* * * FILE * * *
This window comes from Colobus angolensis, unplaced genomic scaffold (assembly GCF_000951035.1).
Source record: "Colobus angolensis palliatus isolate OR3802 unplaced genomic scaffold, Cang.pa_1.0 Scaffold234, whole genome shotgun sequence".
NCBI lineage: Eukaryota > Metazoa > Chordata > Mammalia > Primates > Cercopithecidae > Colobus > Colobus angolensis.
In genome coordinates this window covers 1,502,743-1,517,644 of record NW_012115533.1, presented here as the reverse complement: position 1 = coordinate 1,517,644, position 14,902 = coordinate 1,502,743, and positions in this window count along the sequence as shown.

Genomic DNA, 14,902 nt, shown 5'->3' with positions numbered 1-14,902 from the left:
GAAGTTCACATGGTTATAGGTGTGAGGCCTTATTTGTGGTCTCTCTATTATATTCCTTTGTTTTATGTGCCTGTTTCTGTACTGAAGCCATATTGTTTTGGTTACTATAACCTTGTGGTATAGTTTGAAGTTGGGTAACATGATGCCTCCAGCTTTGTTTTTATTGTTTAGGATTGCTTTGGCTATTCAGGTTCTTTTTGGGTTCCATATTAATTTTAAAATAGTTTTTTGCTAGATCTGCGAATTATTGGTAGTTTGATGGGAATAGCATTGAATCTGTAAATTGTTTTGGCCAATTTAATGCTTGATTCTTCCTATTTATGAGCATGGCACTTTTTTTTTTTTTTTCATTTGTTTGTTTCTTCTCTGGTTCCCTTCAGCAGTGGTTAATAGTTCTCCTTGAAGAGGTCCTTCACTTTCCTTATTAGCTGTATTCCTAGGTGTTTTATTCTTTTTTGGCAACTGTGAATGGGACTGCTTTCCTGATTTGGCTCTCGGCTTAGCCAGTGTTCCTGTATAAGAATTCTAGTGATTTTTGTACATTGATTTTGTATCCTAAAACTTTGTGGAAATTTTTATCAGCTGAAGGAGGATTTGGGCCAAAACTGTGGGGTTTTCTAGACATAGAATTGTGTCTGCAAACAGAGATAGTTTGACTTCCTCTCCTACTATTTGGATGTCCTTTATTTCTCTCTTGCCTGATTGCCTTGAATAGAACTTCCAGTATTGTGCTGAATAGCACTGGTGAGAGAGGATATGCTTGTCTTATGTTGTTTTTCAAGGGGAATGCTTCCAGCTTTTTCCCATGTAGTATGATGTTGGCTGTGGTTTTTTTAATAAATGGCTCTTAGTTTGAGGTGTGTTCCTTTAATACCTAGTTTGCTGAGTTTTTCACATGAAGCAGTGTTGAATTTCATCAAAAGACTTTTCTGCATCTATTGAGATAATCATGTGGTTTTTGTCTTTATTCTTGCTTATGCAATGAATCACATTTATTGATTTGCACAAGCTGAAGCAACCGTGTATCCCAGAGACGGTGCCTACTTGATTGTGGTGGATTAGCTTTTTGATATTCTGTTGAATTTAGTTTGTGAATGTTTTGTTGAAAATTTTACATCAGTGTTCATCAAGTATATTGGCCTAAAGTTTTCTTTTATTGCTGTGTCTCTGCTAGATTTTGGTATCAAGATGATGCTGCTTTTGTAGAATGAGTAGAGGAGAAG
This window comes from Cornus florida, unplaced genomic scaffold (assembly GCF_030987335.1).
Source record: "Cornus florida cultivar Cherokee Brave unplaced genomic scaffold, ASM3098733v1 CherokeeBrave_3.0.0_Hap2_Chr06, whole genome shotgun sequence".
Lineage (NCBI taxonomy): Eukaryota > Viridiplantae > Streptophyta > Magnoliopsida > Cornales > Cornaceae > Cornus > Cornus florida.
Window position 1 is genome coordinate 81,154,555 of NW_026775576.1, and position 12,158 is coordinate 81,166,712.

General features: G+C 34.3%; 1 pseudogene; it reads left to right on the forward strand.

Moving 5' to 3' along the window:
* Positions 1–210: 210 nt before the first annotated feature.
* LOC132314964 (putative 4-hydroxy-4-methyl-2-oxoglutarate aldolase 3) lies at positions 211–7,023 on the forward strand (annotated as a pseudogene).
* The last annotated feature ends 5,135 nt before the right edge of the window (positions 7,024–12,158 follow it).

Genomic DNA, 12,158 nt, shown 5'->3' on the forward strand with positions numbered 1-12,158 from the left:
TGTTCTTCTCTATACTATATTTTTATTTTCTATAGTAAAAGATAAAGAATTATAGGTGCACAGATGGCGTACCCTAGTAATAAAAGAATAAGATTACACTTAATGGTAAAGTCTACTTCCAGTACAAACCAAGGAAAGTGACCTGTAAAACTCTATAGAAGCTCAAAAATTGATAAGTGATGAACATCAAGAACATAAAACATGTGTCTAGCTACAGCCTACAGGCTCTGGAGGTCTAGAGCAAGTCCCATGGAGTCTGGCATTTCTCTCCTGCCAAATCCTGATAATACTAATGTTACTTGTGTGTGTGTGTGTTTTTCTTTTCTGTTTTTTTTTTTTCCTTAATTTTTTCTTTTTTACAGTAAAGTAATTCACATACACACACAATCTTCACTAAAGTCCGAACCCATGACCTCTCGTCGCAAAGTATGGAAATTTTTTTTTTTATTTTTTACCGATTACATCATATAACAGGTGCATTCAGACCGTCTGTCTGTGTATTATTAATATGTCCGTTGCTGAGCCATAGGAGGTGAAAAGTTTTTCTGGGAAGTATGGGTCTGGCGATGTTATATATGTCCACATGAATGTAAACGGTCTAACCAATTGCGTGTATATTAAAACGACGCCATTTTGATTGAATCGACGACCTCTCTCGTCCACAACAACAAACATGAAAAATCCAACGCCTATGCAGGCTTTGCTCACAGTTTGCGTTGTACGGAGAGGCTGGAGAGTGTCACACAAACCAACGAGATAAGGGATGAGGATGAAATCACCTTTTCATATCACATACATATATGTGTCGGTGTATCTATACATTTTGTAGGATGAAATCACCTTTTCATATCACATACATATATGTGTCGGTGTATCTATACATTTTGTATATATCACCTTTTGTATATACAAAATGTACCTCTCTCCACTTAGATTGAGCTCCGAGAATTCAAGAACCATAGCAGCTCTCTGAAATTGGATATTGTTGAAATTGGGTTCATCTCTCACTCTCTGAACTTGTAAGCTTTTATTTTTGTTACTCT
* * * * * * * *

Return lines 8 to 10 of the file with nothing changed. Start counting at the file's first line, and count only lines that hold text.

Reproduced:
Source record: "Cornus florida cultivar Cherokee Brave unplaced genomic scaffold, ASM3098733v1 CherokeeBrave_3.0.0_Hap2_Chr06, whole genome shotgun sequence".
Lineage (NCBI taxonomy): Eukaryota > Viridiplantae > Streptophyta > Magnoliopsida > Cornales > Cornaceae > Cornus > Cornus florida.
Window position 1 is genome coordinate 81,154,555 of NW_026775576.1, and position 12,158 is coordinate 81,166,712.